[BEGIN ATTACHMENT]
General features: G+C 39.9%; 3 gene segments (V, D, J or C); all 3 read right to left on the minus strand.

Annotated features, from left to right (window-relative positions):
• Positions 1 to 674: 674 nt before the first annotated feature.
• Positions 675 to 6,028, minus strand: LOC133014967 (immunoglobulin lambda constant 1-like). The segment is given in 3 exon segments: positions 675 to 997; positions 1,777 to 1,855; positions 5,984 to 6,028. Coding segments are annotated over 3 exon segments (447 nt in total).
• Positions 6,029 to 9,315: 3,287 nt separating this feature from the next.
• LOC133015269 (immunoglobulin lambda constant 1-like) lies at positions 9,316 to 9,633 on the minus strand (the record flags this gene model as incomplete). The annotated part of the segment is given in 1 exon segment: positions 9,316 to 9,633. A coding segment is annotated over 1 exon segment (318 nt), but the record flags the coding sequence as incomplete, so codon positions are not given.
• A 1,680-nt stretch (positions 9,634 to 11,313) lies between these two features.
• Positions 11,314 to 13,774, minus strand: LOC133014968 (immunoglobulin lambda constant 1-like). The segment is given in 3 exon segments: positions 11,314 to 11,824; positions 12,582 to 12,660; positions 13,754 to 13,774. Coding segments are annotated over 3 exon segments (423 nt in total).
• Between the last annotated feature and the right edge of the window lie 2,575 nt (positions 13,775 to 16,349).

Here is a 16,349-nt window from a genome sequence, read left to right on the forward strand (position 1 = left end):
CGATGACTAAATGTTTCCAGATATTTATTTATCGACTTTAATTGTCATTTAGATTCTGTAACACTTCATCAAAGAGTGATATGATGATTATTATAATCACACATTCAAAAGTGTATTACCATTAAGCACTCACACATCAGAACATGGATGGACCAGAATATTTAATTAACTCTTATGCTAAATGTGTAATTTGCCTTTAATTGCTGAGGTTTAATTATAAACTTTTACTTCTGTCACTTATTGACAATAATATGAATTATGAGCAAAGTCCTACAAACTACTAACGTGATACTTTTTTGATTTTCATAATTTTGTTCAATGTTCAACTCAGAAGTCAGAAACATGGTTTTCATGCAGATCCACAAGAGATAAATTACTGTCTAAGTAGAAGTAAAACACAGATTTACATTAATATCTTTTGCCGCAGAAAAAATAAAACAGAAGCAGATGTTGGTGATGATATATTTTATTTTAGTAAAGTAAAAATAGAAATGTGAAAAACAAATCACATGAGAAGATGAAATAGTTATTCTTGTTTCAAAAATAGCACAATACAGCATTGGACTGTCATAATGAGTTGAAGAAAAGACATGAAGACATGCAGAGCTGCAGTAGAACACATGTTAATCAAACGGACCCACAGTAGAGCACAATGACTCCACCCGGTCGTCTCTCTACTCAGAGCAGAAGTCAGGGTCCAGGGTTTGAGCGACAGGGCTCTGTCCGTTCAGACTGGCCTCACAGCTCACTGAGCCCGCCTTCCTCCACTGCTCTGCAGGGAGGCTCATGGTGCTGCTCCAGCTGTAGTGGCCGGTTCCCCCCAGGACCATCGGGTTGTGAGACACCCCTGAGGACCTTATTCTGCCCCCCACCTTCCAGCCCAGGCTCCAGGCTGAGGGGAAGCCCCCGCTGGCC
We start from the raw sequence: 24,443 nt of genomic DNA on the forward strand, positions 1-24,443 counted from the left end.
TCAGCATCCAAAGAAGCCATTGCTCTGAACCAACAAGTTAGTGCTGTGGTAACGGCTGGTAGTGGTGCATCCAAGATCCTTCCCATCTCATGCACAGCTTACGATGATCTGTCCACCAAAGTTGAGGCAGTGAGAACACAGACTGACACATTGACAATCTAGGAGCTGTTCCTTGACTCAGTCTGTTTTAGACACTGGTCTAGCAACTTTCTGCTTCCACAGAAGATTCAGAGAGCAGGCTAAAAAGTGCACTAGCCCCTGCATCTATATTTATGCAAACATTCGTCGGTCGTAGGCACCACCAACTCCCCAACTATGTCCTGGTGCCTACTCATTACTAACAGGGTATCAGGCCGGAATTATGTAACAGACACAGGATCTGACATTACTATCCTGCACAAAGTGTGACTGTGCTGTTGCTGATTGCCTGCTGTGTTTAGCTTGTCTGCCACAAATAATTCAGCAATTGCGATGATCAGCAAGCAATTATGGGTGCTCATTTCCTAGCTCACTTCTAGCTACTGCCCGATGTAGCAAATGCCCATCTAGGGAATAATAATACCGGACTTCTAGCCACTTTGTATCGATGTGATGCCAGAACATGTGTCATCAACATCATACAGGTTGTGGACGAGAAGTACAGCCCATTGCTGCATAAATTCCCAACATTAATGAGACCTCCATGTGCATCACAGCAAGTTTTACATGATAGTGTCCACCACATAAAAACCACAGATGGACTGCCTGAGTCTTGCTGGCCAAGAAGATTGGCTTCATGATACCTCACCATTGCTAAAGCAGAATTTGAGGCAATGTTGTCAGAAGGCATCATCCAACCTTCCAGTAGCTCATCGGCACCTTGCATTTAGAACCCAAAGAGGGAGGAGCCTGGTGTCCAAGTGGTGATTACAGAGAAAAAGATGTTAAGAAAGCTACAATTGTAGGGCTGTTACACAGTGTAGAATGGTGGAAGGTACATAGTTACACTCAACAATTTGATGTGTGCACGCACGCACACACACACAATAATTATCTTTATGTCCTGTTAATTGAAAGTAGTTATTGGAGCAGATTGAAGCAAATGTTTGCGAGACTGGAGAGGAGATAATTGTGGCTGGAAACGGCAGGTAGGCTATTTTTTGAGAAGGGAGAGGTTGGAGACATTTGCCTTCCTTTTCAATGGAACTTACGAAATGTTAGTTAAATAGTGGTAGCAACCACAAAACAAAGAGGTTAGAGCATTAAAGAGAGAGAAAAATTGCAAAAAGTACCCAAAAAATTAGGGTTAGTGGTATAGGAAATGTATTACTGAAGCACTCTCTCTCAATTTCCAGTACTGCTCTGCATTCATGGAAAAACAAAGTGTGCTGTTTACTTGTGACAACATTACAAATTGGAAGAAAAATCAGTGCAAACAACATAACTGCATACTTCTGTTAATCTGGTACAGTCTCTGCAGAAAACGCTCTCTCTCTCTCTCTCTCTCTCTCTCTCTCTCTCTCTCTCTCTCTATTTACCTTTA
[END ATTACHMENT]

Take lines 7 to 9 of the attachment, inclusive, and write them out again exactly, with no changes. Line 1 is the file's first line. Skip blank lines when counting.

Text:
• A 1,680-nt stretch (positions 9,634 to 11,313) lies between these two features.
• Positions 11,314 to 13,774, minus strand: LOC133014968 (immunoglobulin lambda constant 1-like). The segment is given in 3 exon segments: positions 11,314 to 11,824; positions 12,582 to 12,660; positions 13,754 to 13,774. Coding segments are annotated over 3 exon segments (423 nt in total).
• Between the last annotated feature and the right edge of the window lie 2,575 nt (positions 13,775 to 16,349).